The Magic of Good Pacing

By now, you should have caught on that I tend to write on whatever entertainment I’m currently consuming, and recently I’ve been watching Sonic. Welp, I guess this is as good a time as any to speak about pacing–haw haw. I was planning to make that joke later, but it just kinda…came out. (No. Not today, Satan. I’m not making that joke.)

So…I believe I’ve spoken on pacing before (I think there aren’t many things I haven’t spoken on before, so arduously do I labor to bring you good content) but, even in light of everything, I’ve decided to once more address the topic with Sonic 2 as a standout example.

I probably didn’t touch on this before, but I remember that Sonic 2 had amazing pacing. Again, pun unintended. The whole movie was basically a series of fetch quests until the mcguffin at the end was claimed and put to use. There was also a hefty half hour or so of runtime added in the sequel that wasn’t in the first movie, so it should have been a drag…right?

Well…no, actually. That’s owing to the stellar pacing. Spoilers follow for Sonic 2: the plot of the movie is as follows: Sonic & co. need to find the Master Emerald, but the only way to do that is to follow a map Longclaw gave Sonic to a compass, which will in turn lead them to the Emerald. But oh no, Eggman swipes the compass and gets to the Emerald first, which he then uses to build a massive robot, which Sonic & co. then need to fight, but then they realize they have to grab the emerald, so they grab it, and then they need to keep it away from Eggman, and then it falls apart, and then Sonic becomes a golden god and starts flying, and then…

Just from the plot synopsis, I’m getting Rise of Skywalker vibes. Making your story seem like a mindless set of “grab X, kill Y amount of Z enemies, go place 1, grab thing” is an excellent way to kill the story for your readers. Whatever you’re doing, it not only has to BE relevant, it has to FEEL relevant.

Lemme put it this way: in RPGs, I was never much of a side quest guy. Usually, the rewards aren’t that great and they’re not worth the time it takes to go after them. And especially when there’s that juicy main story you could always go after instead. The audience comes to see the main story playthrough, not the side quest completions.

“But,” you may say, “everything you just described is crucial to the plot!” Right again, dear reader, but if I had a penny for every story that felt like it was dragging on when something really important was happening, I’d be rich and famous. A long and windy plot is not necessarily bad, but with a mediocre or bad writer at the head, it’s easy to completely screw up the pacing to make it seem like a bunch of unimportant side quests. Soon the question turns from “Will the hero make it out in time?” to “When is the story going to be done?” and eventually to “Where can I get my money back?”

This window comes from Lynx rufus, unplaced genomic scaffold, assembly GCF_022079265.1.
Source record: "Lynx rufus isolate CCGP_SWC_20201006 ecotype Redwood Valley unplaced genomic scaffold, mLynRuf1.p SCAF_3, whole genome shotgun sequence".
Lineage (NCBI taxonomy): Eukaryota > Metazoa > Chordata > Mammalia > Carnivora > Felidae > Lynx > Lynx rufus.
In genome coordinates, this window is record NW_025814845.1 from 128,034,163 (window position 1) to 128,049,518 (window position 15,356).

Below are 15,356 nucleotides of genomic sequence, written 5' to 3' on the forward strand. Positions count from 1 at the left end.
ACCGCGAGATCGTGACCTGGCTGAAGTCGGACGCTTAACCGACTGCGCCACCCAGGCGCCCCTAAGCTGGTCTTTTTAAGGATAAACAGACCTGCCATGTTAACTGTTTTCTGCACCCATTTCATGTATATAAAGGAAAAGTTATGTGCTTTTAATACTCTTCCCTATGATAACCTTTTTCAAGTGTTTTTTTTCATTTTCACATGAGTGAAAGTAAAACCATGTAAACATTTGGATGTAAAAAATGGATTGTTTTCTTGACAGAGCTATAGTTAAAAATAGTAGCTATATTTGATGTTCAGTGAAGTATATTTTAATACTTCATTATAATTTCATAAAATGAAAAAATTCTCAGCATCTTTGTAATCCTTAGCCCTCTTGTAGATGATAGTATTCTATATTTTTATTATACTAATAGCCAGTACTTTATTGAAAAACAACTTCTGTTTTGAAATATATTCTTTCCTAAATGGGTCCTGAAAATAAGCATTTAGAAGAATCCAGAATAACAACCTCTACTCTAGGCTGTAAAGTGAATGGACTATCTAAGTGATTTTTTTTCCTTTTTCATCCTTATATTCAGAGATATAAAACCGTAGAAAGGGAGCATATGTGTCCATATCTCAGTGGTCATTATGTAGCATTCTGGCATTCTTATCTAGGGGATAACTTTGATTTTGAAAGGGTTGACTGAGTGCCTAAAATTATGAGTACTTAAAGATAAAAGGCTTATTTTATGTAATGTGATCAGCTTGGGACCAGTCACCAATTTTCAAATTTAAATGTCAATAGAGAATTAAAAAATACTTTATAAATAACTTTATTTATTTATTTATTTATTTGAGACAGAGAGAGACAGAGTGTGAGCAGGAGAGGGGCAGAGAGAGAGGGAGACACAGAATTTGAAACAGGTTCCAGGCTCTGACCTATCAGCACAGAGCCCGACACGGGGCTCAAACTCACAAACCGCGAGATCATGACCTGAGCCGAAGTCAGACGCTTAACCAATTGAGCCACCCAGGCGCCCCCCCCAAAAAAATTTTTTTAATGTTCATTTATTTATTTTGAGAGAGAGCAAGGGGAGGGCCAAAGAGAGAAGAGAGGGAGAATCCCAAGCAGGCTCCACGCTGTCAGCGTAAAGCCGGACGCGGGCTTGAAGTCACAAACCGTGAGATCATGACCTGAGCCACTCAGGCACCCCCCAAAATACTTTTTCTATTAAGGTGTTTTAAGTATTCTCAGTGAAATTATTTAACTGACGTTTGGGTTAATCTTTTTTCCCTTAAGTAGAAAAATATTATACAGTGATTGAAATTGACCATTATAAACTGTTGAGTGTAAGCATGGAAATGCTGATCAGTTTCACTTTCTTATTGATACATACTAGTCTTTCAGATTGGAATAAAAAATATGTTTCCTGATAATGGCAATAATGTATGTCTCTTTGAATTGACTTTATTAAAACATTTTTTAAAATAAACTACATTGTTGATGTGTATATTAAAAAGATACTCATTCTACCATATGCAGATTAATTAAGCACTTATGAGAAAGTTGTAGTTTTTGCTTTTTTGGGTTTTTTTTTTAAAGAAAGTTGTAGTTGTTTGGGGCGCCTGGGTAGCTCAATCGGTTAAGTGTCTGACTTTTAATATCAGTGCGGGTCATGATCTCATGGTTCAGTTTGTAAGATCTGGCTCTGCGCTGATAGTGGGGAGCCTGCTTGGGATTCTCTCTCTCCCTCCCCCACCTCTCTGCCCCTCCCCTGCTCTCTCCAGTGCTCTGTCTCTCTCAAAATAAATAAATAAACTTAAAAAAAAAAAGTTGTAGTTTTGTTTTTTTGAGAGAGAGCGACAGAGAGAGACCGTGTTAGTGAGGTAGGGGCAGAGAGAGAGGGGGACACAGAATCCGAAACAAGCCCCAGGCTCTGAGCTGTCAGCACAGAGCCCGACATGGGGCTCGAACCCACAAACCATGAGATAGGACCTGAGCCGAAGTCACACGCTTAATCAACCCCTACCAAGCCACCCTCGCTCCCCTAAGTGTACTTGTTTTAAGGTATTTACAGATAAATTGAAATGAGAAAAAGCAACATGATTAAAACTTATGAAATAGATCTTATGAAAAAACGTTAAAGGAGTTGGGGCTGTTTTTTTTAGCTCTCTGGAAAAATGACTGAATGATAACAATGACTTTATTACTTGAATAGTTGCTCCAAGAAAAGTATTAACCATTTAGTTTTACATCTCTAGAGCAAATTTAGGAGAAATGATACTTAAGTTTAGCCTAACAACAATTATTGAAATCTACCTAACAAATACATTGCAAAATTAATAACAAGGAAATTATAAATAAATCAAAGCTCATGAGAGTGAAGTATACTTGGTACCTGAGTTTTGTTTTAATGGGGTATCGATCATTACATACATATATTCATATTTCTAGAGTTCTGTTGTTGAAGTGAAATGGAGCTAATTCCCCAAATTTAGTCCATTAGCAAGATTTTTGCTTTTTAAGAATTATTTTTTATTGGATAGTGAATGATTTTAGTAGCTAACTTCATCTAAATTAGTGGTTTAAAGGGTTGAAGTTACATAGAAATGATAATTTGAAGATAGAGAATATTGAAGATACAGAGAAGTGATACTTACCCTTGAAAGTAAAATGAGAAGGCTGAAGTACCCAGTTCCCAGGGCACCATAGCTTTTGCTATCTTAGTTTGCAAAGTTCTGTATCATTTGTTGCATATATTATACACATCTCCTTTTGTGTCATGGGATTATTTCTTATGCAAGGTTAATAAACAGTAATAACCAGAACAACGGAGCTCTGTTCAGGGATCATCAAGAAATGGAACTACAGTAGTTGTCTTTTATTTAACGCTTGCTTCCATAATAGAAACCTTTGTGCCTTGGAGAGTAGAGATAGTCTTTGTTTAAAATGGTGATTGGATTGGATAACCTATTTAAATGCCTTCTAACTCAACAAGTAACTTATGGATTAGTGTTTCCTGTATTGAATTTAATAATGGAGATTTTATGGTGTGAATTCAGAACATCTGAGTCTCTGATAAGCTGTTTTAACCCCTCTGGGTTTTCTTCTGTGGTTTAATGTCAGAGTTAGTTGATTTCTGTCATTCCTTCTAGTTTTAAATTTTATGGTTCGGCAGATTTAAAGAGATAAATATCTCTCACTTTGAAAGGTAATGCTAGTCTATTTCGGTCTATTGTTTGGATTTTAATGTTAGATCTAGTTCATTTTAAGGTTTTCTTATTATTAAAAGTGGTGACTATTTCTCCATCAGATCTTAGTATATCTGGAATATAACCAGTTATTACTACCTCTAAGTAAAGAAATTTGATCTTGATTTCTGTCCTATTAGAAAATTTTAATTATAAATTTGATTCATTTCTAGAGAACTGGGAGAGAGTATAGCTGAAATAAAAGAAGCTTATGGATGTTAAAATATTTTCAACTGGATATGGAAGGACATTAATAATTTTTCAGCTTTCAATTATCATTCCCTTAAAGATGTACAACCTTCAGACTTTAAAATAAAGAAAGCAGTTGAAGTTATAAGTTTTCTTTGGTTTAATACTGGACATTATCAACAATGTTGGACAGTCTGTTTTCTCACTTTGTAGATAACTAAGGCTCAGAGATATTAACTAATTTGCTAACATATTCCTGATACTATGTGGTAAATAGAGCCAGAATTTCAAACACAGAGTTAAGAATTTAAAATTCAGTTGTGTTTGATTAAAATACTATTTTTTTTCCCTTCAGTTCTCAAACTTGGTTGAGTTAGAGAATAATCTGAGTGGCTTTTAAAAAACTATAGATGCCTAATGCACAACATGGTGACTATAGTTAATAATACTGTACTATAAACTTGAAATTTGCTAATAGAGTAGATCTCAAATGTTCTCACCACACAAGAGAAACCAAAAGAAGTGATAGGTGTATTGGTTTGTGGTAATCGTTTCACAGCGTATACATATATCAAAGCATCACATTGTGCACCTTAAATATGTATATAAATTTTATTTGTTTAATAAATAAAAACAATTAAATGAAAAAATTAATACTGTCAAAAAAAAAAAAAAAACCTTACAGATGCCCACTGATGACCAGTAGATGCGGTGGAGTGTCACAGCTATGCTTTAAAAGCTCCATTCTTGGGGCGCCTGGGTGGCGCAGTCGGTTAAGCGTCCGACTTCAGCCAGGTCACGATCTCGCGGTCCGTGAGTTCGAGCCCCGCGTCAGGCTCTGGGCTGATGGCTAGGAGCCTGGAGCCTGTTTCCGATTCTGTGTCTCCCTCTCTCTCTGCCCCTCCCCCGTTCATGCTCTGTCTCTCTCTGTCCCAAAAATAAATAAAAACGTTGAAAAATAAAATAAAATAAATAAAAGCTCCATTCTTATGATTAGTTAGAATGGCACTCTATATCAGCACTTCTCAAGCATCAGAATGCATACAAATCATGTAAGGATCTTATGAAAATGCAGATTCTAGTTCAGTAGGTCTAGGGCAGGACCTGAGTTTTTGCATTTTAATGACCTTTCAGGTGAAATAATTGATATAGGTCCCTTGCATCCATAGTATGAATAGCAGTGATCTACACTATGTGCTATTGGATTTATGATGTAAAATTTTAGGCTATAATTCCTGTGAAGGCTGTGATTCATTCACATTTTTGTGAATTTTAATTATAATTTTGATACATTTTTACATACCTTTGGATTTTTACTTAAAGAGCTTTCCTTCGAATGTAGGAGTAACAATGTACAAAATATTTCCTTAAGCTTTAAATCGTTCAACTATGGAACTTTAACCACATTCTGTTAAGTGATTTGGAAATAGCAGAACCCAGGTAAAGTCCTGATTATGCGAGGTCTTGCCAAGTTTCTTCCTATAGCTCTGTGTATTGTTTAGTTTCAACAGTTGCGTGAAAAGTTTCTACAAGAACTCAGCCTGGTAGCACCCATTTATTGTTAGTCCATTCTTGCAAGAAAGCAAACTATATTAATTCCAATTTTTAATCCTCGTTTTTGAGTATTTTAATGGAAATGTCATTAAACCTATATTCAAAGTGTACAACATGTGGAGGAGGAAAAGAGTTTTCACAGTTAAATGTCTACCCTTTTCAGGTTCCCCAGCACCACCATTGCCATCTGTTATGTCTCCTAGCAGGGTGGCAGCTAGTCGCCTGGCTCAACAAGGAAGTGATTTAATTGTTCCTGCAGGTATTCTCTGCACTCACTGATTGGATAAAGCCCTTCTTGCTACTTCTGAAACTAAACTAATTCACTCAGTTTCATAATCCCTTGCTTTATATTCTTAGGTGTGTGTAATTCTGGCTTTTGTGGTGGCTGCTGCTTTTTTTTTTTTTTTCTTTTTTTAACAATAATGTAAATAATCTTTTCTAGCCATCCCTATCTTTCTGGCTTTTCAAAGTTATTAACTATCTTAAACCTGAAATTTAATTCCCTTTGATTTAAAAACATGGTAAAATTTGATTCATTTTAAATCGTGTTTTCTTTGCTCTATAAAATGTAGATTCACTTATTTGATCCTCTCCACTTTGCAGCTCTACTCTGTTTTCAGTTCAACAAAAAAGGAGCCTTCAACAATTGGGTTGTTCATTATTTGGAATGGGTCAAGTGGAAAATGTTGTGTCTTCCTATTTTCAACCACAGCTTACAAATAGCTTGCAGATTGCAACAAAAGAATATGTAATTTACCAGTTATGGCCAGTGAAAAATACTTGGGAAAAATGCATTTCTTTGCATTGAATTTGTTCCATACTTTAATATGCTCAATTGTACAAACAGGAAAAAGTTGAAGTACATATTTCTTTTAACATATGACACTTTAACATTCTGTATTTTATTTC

So…how does Sonic 2 avoid falling into this pitfall? Well, quite a few things…and, by my estimation, a good writer should be able to evaluate and use about half of these techniques for their book. But it just goes to show that the difference between a good idea and a good movie is skill.

Number one: Sonic 2 relied on fun fight scenes, choreography, and jokes to keep the pacing going. This isn’t as much something you can rely on in your story, but Sonic 2 has a lot more fight scenes than the first movie, and they’re far better done. I’d say the same for the jokes, but in this case they’re fewer but better done.

The formula here is to keep the adrenaline train moving even when you focus on things that aren’t relevant to the plot. Even that little subplot with Tom’s wife’s sister (I forget names, okay? Leave me alone) I enjoyed, not because it was relevant to the plot but was a character I cared about at least a little, and the acting and editing was amazing. So if you take anything away from that, take this: when you’re writing a scene that isn’t really relevant to the reader, make it the best-written piece of writing you ever set fingers to keyboard to make. (that sounded cringey as f*ck. Moving on…)

The second thing Sonic does to alleviate bad pacing (and this one’s the most important) is being pure fun and advancing the plot at the same time. You have movies based on plot, and then you have movies that are just dumb fun to kill an hour or two. Sonic 1 fits firmly in the second category, but Sonic 2 proves that you can have the best of both worlds.

You see, the farther you get into Sonic 2, the more you realize that without a coherent plot, the movie is just dance fights with massive robot battles and a moral or two sprinkled in. It makes perfect sense that this movie would just be another mindless dump of special effects and fanservice.

The difference here is that there’s actual compelling writing to back all of the special effects up. The moral of the story? Readers will excuse literally anything if you make it worth their time. If you give the reader (or viewer) a sense of progress and interest, they will literally watch or read through anything.

That’s all.


Be sure to check out my latest novel, Book 1 in the Praetors of Lost Magic Series, and our Publications page. Plus, I mean, it wouldn’t hurt to check out the Resources tab. It’s full of super helpful material and I promise it will help you out. Until then, writers!


Published by Van Ghalta

A cold, dark, mysterious character who purposefully wrote a story so that he could fit into it...A story where he himself WRITES stories, practices martial arts, blogs, plays airsoft, collects MTG trading cards, plays outdated video games, and writes weird, third-person bios for himself...

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